• Pumpkins were the subject of a television show, Punkin Chunkin, that identified the destruction of pumpkins with fun “whiteness”. I’ve never seen this show, but apparently it involves a bunch of guys who use elaborate methods to destroy pumpkins. Here’s a video clip:

What’s the significance of this? Well, pumpkins. Here we see Powell and Engelhardt becoming theologians: simply making up stuff to buttress their preconceived thesis. (This confirmation bias is characteristic of the po-mo papers I’ve highlighted about glaciology, yoga, and similar attempts at mass guilt-tripping.)

“When rural reality shows feature working-class residents in the South, itself an othered place symbolizing in shorthand fraught race relations, viewers can be twice-distant voyeurs. Portraying the behavior of characters in such shows as not only atypical, but also located in dark and scary versions of rural landscapes, reality television can trade on shame and fascination (Stewart 1996; D. Bell 1997; McPherson 2003; Romine 2014). But the nonthreatening, idealized, and normalized settings of Punkin Chunkin and its pumpkins position both viewers and competitors as safe, fun, and, as with PSLs and decorative gourds, predominantly white.”

That paragraph has every trope of postmodernism, including “othering”. And how they manage to make these show into a celebration of whiteness is beyond me. Seriously, the authors have drunk the Kool-Aid here, for one could easily, just based on the clip above, make the opposite case.

So what’s the conclusion here? What have the authors accomplished? Or, as H. L. Mencken said about Thorstein Veblen’s Theory of the Leisure Class (one of the funniest and greatest book reviews of all time), “What are the sweating professors trying to say?”

You got me. The whole point, it seems, is to associate pumpkins with whiteness. And even if you buy that tortured thesis, what are you supposed to do? Stop drinking PSLs? Stop decorating pumpkins at Halloween? The authors don’t tell us, for they are content to associate a squash with race privilege and move on to their next paper. The ending:

“Whiteness associated with pumpkins marks who resides where on the spectrum of U.S. social power. The entrenchment of such associations in daily lives and the spaces and places in which they are lived create the environments of Keene versus Ferguson—specific perils of today’s pumpkins. Accumulation of critical, relational, and contextual analyses, including things seemingly as innocuous as pumpkins, points the way to a food studies of humanities and geography, that helps make visible the racial, gendered, classed, and placed politics of contemporary life in the United States.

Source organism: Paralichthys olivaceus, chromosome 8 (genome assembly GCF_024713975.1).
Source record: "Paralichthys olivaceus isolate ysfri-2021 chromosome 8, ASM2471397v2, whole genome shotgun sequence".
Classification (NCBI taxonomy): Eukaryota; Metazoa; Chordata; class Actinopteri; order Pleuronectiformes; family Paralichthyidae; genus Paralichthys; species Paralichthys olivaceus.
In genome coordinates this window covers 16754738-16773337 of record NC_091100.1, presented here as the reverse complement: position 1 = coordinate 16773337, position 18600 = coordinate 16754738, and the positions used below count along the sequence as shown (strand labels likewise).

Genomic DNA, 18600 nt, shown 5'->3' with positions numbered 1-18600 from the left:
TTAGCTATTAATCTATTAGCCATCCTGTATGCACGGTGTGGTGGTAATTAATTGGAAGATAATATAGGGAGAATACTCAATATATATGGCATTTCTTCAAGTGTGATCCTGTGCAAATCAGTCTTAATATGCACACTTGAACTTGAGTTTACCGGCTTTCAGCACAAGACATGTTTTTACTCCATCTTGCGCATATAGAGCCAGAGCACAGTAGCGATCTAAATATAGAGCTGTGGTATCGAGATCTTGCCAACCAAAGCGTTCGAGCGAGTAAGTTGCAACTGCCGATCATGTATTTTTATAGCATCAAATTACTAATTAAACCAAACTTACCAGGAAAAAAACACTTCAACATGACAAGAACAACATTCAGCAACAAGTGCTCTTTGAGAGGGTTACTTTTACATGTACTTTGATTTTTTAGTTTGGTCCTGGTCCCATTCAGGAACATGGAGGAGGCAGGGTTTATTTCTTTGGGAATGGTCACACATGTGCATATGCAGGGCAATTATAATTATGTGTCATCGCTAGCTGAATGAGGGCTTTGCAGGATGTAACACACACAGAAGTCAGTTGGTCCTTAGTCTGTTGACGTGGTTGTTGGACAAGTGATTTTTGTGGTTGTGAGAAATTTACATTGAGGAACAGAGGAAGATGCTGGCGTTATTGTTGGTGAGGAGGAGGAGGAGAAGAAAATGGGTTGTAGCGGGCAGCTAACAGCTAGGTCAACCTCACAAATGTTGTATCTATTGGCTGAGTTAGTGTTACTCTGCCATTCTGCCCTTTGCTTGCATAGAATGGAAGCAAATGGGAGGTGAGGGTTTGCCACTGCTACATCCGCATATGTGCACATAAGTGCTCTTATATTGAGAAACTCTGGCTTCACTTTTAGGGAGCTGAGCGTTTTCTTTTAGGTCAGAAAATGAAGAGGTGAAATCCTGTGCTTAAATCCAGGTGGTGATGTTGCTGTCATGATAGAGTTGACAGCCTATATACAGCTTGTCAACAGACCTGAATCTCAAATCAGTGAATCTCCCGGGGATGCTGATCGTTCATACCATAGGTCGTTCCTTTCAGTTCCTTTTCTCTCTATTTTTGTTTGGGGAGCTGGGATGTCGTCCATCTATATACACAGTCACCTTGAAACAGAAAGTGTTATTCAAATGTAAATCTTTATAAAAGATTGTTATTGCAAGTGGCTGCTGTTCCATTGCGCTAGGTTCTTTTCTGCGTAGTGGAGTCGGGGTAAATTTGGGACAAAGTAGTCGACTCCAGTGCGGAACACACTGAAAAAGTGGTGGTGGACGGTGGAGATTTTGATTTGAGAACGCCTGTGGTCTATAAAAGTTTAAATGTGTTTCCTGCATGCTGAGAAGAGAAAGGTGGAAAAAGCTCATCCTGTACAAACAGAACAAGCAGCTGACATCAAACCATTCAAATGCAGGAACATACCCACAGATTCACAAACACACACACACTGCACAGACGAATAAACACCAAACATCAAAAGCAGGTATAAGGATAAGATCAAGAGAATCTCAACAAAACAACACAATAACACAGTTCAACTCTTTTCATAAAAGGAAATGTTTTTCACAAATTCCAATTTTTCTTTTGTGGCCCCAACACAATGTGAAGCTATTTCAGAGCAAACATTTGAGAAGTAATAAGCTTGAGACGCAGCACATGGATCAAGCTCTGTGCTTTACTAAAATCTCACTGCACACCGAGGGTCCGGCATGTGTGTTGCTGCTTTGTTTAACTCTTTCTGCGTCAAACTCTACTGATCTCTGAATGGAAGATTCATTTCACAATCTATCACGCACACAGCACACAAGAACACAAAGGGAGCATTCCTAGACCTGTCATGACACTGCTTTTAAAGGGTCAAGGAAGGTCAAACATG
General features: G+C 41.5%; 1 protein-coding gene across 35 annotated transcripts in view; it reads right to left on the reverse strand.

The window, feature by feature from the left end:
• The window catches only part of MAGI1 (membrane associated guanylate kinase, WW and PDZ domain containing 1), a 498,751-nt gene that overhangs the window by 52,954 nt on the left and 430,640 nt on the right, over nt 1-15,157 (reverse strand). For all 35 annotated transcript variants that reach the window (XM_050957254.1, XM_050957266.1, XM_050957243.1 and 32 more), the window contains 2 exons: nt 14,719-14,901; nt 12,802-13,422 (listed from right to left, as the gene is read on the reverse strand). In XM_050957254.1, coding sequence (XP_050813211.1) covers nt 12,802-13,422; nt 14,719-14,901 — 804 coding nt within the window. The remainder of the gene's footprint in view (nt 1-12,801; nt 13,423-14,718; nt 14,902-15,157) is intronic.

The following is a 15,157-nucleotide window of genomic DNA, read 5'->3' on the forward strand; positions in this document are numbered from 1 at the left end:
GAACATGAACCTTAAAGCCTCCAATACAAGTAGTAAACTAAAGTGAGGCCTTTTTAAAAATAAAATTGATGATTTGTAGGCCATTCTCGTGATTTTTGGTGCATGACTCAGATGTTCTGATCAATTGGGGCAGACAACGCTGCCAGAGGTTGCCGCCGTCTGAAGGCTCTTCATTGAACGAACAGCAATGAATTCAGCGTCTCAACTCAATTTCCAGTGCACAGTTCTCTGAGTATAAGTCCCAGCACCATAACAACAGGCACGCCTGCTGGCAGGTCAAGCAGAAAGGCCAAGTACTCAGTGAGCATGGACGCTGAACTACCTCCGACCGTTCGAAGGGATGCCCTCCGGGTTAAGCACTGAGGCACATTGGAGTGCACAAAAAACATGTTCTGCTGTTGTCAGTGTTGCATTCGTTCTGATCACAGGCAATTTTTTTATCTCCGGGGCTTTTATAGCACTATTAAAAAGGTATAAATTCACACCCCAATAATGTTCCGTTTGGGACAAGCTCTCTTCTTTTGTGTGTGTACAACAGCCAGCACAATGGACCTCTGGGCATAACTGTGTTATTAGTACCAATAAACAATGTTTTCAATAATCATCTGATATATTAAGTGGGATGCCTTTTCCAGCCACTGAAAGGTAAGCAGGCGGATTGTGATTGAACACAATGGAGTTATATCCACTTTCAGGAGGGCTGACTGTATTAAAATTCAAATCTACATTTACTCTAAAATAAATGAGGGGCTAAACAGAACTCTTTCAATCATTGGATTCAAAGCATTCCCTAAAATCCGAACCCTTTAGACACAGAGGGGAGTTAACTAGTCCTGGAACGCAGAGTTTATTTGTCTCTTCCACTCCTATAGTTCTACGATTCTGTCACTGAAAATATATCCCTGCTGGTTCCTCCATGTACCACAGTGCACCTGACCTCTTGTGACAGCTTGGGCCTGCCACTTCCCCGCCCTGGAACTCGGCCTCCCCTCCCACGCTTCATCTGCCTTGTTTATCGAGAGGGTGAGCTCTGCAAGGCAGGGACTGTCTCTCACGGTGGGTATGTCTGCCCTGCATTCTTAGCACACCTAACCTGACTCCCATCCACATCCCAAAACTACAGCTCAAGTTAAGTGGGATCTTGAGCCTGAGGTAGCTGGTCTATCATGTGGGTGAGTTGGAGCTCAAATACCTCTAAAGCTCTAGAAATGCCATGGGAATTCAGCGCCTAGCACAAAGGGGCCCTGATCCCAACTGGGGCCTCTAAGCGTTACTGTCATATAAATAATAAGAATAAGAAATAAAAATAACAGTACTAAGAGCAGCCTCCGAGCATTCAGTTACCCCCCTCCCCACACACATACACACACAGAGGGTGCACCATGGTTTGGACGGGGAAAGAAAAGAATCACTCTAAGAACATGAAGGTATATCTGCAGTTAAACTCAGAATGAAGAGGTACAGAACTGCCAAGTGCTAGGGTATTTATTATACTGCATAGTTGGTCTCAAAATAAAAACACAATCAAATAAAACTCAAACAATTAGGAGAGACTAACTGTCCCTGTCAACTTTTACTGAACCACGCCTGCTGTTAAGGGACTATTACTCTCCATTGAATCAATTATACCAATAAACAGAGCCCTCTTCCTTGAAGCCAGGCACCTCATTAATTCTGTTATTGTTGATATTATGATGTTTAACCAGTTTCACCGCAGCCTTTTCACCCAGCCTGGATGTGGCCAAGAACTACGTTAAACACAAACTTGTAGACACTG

When Ferguson activists wrote RACISM and WHITE PRIVILEGE on pumpkins, they destabilized the whiteness of pumpkins and the comfort and normalization accompanying it. Bringing pumpkins into the demonstration, and then smashing them on the ground to show outrage at injustice (as opposed to the “holiday mischief” generally ascribed to pumpkin smashing), activists brought pumpkins into a space where racial inequality and instability could not be ignored or glossed over. Their actions made the white privilege encoded in pumpkins explicit and challenged its future.”

The unbearable heaviness of privilege

Powell, L. J. and E. S. D. Engelhardt. 2016. The perilous whiteness of pumpkins. GeoHumanities 1:414-432. DOI: 10.1080/2373566X.2015.1099421

On the correction and improvement of people you meet on the internet

August 11, 2016 • 10:30 am

by Grania Spingies

Elizabeth Warren tweeted about the latest Scandal Du Jour involving Donald Trump. (Don’t worry, this post is not about him or what he may or may not have meant – I personally think you would need a Ouija board to divine the true meaning and intent of his words).


I was entertained to see male Democrat “feminists” telling Warren off for her misogyny.



[JAC: See how lightly “misogyny”, which means “hatred of women”, is thrown around these days? Warren is certainly no misogynist!]